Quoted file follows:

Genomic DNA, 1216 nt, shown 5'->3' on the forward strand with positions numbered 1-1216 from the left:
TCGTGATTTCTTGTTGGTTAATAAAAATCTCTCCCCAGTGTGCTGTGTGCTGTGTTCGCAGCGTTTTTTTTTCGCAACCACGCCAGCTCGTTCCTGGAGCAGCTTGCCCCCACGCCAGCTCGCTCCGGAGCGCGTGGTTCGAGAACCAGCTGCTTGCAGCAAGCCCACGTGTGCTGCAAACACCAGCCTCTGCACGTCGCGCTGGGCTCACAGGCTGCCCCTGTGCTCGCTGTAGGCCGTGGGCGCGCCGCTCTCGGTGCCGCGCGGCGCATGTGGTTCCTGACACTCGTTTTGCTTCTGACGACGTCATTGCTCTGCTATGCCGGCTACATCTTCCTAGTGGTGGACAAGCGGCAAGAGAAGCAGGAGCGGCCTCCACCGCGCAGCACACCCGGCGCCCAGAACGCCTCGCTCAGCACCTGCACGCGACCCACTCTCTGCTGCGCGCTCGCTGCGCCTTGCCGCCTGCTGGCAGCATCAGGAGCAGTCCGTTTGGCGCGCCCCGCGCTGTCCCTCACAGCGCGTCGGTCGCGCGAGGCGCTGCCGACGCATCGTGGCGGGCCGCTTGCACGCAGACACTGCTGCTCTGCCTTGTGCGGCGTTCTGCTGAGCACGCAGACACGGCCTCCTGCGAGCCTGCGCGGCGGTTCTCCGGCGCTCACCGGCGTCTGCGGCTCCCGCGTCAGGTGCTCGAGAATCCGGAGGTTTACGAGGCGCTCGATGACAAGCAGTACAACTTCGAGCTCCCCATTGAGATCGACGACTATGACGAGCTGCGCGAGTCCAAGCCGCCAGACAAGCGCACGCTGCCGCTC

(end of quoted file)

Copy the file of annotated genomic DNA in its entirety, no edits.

Genomic DNA, 1216 nt, shown 5'->3' on the forward strand with positions numbered 1-1216 from the left:
TCGTGATTTCTTGTTGGTTAATAAAAATCTCTCCCCAGTGTGCTGTGTGCTGTGTTCGCAGCGTTTTTTTTTCGCAACCACGCCAGCTCGTTCCTGGAGCAGCTTGCCCCCACGCCAGCTCGCTCCGGAGCGCGTGGTTCGAGAACCAGCTGCTTGCAGCAAGCCCACGTGTGCTGCAAACACCAGCCTCTGCACGTCGCGCTGGGCTCACAGGCTGCCCCTGTGCTCGCTGTAGGCCGTGGGCGCGCCGCTCTCGGTGCCGCGCGGCGCATGTGGTTCCTGACACTCGTTTTGCTTCTGACGACGTCATTGCTCTGCTATGCCGGCTACATCTTCCTAGTGGTGGACAAGCGGCAAGAGAAGCAGGAGCGGCCTCCACCGCGCAGCACACCCGGCGCCCAGAACGCCTCGCTCAGCACCTGCACGCGACCCACTCTCTGCTGCGCGCTCGCTGCGCCTTGCCGCCTGCTGGCAGCATCAGGAGCAGTCCGTTTGGCGCGCCCCGCGCTGTCCCTCACAGCGCGTCGGTCGCGCGAGGCGCTGCCGACGCATCGTGGCGGGCCGCTTGCACGCAGACACTGCTGCTCTGCCTTGTGCGGCGTTCTGCTGAGCACGCAGACACGGCCTCCTGCGAGCCTGCGCGGCGGTTCTCCGGCGCTCACCGGCGTCTGCGGCTCCCGCGTCAGGTGCTCGAGAATCCGGAGGTTTACGAGGCGCTCGATGACAAGCAGTACAACTTCGAGCTCCCCATTGAGATCGACGACTATGACGAGCTGCGCGAGTCCAAGCCGCCAGACAAGCGCACGCTGCCGCTC